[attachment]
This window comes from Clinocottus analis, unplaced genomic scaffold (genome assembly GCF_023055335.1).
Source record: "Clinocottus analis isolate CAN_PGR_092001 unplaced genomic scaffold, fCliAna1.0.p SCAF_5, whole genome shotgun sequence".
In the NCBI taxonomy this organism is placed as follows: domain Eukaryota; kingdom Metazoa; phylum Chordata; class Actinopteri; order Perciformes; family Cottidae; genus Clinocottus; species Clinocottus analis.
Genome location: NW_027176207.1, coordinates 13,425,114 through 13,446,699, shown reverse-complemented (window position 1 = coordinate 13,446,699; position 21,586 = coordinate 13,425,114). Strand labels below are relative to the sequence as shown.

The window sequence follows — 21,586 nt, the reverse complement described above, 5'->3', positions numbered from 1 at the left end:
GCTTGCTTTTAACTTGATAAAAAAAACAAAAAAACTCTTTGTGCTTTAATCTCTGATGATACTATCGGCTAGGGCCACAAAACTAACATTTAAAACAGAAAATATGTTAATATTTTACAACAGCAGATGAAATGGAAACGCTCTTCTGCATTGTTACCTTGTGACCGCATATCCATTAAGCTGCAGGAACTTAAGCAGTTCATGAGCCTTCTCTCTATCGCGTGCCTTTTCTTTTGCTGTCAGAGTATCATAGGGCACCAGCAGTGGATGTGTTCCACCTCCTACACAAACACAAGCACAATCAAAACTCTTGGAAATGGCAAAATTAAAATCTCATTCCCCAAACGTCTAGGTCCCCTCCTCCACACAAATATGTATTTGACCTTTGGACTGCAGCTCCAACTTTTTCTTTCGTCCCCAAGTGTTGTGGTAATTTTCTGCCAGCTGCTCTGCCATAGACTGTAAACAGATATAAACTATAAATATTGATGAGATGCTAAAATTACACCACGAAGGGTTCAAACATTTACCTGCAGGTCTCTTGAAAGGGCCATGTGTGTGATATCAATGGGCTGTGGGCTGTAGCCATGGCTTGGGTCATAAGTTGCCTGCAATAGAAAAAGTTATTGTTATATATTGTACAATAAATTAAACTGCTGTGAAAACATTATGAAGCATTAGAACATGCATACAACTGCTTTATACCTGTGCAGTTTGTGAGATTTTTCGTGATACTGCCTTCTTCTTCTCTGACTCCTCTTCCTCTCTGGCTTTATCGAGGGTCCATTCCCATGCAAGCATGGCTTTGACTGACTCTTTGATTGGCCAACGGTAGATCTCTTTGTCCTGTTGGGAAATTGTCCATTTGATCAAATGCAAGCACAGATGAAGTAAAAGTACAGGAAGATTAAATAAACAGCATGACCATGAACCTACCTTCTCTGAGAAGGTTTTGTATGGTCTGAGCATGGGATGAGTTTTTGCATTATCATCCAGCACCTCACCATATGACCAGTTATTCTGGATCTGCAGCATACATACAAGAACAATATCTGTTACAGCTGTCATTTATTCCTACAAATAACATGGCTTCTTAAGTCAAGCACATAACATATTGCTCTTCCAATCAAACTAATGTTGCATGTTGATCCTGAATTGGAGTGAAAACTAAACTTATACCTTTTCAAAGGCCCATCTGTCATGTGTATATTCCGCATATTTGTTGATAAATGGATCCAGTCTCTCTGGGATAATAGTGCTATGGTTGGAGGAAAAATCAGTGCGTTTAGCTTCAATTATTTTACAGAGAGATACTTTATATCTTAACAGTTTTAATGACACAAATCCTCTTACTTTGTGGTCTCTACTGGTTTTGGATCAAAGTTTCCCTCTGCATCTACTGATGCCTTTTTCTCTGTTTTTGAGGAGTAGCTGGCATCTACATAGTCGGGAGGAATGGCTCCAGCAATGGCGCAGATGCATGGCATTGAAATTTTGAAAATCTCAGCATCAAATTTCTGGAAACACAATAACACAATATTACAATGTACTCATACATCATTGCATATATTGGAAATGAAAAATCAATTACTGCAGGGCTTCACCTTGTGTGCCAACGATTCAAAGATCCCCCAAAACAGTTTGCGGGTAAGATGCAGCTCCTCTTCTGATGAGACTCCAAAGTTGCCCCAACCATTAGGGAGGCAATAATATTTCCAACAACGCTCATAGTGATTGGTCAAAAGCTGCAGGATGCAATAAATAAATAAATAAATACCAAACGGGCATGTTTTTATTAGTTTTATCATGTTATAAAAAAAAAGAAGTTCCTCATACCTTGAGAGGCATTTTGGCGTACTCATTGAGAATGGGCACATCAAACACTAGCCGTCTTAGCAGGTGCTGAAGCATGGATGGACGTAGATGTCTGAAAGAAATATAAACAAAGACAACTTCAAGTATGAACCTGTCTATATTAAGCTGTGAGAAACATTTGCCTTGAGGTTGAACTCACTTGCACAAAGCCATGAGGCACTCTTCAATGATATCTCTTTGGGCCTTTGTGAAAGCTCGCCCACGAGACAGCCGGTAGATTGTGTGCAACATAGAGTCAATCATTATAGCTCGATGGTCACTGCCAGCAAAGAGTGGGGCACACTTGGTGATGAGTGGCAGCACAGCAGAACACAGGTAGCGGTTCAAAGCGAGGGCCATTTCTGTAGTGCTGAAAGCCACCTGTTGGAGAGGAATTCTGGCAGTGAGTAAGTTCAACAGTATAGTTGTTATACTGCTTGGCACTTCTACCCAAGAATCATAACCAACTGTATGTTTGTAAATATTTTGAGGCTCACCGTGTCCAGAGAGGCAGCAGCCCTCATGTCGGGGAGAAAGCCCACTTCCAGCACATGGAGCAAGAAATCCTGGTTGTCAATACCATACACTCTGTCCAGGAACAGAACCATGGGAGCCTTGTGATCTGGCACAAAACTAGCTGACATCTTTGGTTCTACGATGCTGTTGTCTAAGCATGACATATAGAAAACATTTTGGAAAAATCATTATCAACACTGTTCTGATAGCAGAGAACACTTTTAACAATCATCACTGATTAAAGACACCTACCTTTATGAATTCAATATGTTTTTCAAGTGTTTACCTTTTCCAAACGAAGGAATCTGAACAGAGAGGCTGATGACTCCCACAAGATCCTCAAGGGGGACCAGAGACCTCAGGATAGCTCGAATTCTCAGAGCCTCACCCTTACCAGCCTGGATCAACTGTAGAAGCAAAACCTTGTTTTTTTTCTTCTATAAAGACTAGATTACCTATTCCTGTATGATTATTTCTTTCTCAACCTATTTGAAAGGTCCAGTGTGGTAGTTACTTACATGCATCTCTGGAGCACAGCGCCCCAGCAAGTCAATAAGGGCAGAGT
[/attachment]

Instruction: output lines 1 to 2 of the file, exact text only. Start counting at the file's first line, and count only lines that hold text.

This window comes from Clinocottus analis, unplaced genomic scaffold (genome assembly GCF_023055335.1).
Source record: "Clinocottus analis isolate CAN_PGR_092001 unplaced genomic scaffold, fCliAna1.0.p SCAF_5, whole genome shotgun sequence".